By Ingrid Schnader
It isn’t hard for Black Jacket Symphony founder and guitarist J. Willoughby to remember what motivated him to pick up a guitar when he was 5 years old.
“I got bitten by the Beatles,” he said. “Just became a weird freak about the Beatles at age 4. I mean, I was an only child, and I think it’s because I didn’t have video games to play or anything. I just went insane. So much so that (my parents) finally got me a little, three-quarter-sized guitar. And I was just making up chords on it. I had no idea what I was doing.”
When he was 6, his mom started taking him to guitar lessons, but it wasn’t what he thought it would be.
“My mom tricked me,” he said. “She was taking me to take classical guitar lessons. … I was like, ‘I don’t think this is what John Lennon did.’”
But then he finally learned how to play a barre chord, and he started to get better and better at playing rock ‘n’ roll.
“It was just this weird magic that came up early on — that’s the time I felt most right in this universe,” he said about playing music. “It was doing something that was bigger than me.”
By the time he reached junior high at Mountain Brook, he was in his first rock band; they called themselves Fox. They played a few of the junior high dances and even got a gig at the zoo every once in a while, but it wasn’t long before Willoughby left to join a band in Tarrant that played at roller skating rinks every Saturday night.
“I played football on Friday nights and the roller skating rinks on Saturday nights,” he said. “We had homemade explosions, smoke, dry ice.”
He studied creative writing and communications at the University of Alabama, learning how to write lyrics and short stories. After he went to graduate school in Nashville to study music business, he went back to Tuscaloosa to start his first “real” traveling rock ‘n’ roll band. They were called Newboys.
Not What He Expected
“(It was) something out of a bad short-story,” he said, remembering what it was like living in Motel 6s and riding around in a beat-up van. “And I was always trying to get to the next level. I don’t think I enjoyed it. I always look back, ‘I wish I would have enjoyed that more than I did in the moment.’”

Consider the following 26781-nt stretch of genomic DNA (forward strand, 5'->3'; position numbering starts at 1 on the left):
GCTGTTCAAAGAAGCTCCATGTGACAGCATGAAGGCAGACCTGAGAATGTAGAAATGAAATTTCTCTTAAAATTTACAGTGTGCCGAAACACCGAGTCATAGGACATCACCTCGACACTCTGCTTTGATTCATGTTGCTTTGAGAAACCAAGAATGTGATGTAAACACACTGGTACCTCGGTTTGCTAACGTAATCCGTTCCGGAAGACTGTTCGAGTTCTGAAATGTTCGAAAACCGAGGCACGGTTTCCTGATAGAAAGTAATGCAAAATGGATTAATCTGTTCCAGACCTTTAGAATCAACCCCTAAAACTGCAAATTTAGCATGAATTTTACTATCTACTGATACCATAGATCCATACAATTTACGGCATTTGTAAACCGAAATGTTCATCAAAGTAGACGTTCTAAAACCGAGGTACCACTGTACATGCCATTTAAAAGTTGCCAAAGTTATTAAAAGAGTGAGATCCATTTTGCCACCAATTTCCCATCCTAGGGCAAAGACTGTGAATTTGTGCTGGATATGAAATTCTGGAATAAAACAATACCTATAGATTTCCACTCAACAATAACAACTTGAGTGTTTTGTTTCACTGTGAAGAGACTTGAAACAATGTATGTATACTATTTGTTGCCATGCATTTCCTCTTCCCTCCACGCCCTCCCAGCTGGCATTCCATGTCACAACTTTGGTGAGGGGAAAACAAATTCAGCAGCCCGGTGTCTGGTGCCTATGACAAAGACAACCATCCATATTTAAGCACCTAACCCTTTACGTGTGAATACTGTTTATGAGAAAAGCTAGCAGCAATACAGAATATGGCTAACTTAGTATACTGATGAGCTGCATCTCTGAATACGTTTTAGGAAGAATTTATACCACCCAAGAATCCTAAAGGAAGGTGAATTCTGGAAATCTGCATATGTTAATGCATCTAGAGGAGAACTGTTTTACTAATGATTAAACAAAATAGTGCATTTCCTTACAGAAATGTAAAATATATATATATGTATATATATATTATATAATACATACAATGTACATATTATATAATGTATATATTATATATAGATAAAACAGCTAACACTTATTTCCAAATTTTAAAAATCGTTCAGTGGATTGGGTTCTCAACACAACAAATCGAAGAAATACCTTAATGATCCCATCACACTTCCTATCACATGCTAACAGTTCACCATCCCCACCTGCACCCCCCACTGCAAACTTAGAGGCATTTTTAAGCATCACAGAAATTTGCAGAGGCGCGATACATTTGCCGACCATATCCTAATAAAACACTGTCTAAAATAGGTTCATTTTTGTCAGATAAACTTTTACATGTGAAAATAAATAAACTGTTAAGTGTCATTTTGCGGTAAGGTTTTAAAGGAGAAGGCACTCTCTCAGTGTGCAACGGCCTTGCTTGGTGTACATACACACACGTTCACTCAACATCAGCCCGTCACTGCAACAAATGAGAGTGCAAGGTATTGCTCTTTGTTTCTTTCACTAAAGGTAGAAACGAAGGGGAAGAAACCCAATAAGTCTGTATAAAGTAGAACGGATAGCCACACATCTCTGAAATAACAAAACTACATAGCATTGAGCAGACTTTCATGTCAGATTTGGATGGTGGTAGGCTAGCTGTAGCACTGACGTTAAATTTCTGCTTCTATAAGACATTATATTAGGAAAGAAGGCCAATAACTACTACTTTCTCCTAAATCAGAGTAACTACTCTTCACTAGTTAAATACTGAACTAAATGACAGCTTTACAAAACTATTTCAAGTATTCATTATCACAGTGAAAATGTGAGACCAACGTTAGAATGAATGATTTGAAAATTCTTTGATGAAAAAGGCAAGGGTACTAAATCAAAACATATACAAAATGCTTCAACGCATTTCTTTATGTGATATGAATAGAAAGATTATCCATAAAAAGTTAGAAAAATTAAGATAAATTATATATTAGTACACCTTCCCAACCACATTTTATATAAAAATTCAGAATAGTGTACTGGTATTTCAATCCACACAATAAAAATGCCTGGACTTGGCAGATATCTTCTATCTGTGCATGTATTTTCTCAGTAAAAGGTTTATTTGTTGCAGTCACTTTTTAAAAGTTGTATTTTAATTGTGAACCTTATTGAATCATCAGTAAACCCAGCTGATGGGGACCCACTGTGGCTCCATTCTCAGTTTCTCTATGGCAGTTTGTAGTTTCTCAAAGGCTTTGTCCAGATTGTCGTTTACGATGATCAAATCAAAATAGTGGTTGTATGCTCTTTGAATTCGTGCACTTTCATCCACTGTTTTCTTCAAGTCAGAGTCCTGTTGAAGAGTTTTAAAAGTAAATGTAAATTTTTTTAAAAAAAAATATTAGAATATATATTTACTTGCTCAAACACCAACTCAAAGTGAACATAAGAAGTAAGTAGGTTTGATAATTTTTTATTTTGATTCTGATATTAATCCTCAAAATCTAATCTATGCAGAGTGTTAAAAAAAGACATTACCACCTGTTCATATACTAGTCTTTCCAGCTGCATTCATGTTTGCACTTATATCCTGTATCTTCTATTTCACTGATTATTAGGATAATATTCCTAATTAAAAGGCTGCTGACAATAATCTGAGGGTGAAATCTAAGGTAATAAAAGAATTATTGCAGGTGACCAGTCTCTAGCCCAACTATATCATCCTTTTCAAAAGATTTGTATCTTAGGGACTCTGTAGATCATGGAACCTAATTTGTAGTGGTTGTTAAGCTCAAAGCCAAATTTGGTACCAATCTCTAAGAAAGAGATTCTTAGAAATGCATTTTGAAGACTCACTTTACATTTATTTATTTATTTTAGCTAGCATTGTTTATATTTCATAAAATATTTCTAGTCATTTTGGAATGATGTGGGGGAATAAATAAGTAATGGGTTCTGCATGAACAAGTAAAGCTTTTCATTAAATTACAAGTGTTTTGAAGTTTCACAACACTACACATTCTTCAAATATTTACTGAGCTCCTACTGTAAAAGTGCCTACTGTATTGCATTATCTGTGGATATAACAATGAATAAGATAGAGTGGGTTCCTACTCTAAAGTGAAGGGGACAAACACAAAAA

They came close to a record deal in Nashville, but it slipped away. Willoughby decided to try the radio business, thinking it would be safer than music.
“And boy was I wrong,” Willoughby said, laughing at another failed venture.
“I literally had to do something,” he said. “I’d lost my job and applied at other things. And at my age, I’d only done music and radio. It wasn’t like I was going to go be the president of a bank all of a sudden.”
Finally, he got the idea for Black Jacket Symphony – a band that plays full albums, sound for sound, from some of the greatest artists in rock ‘n’ roll history. Their first show, Abbey Road in May 2009, had a sold-out crowd at Workplay.
“There’s a bunch of Beatles tribute bands,” he said. “They go out and talk like the Beatles, dress up like them, pretend to be them – which is fun at first, but you always feel kind of cheesy halfway through it. … It hit me that symphonies don’t go out and dress up like Mozart when they’re playing Mozart. They don’t wear powdered wigs and speak in weird Austrian accents. They play a piece.”
It was successful from the beginning. The group played a few more sold-out shows before finally moving to bigger venues. As the group’s business kept growing and growing – playing shows all over the Southeast – Willoughby had to take a step back. He said that was OK, because the group was able to hire other great guitar players, and he didn’t have to travel so much.
“I’m happy to be home on a Saturday night every now and then,” he said. “And my daughter (Sammie Jean) is 14. I don’t need to miss any more than I have.”
Willoughby now spends his time managing the band and recording a radio show that is broadcast on WBHM every Sunday morning. The show gives him the chance to “geek out” on the Beatles and rock ‘n’ roll trivia he’s been memorizing since he was 4.
For those who want to be professional musicians, he has some advice.
“Know music theory,” he said. “You’ll always have a gig if you can read and write music and really break things down like that. And be prepared to play in a wedding band. And I’m serious, because that’s really the reality of the music business now. Don’t do it to be a star, because it’s few and far between.”